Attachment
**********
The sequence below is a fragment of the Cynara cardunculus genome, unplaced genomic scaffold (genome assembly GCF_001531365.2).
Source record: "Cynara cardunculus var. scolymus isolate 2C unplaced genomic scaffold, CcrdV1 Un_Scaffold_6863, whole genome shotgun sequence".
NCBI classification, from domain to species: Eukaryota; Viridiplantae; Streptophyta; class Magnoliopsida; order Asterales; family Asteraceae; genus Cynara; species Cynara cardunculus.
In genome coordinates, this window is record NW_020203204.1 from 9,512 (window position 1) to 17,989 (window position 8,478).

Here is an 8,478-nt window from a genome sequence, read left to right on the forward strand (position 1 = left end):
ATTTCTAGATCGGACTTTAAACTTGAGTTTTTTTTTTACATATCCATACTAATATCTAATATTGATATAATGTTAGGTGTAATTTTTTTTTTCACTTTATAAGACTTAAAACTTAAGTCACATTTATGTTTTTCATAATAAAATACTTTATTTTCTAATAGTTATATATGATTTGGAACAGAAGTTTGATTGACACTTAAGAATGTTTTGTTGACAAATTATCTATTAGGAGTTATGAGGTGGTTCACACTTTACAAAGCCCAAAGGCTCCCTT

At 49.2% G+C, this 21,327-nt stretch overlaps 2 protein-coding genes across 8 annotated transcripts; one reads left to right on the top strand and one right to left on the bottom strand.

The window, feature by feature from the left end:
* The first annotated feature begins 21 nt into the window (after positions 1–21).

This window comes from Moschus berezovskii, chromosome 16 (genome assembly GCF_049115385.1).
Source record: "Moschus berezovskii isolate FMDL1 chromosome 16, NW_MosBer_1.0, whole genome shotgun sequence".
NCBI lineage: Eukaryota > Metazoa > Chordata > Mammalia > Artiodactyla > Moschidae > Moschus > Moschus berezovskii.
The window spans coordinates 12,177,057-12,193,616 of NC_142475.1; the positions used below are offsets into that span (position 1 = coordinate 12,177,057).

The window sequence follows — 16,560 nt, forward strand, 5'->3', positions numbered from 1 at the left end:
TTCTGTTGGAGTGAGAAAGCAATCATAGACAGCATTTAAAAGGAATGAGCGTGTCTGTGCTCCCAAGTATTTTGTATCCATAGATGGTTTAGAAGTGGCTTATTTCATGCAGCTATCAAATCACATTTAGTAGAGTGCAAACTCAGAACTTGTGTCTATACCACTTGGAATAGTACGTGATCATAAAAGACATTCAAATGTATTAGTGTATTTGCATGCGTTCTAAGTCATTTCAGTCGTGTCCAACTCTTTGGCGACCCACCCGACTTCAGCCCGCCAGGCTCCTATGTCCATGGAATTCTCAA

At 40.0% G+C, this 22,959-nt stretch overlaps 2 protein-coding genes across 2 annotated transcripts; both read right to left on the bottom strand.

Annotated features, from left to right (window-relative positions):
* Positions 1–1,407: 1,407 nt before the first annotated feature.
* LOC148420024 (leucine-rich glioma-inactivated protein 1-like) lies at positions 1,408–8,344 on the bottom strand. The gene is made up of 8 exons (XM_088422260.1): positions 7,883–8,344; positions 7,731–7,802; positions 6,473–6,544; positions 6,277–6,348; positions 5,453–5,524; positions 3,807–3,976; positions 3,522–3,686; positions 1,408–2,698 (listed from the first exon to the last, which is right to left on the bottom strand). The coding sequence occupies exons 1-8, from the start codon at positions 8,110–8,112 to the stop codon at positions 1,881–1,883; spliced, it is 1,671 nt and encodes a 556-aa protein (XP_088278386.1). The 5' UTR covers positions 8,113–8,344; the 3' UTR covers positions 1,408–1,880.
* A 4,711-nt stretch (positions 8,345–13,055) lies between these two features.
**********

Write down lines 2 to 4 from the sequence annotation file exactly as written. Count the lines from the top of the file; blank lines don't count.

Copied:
Source record: "Cynara cardunculus var. scolymus isolate 2C unplaced genomic scaffold, CcrdV1 Un_Scaffold_6863, whole genome shotgun sequence".
NCBI classification, from domain to species: Eukaryota; Viridiplantae; Streptophyta; class Magnoliopsida; order Asterales; family Asteraceae; genus Cynara; species Cynara cardunculus.
In genome coordinates, this window is record NW_020203204.1 from 9,512 (window position 1) to 17,989 (window position 8,478).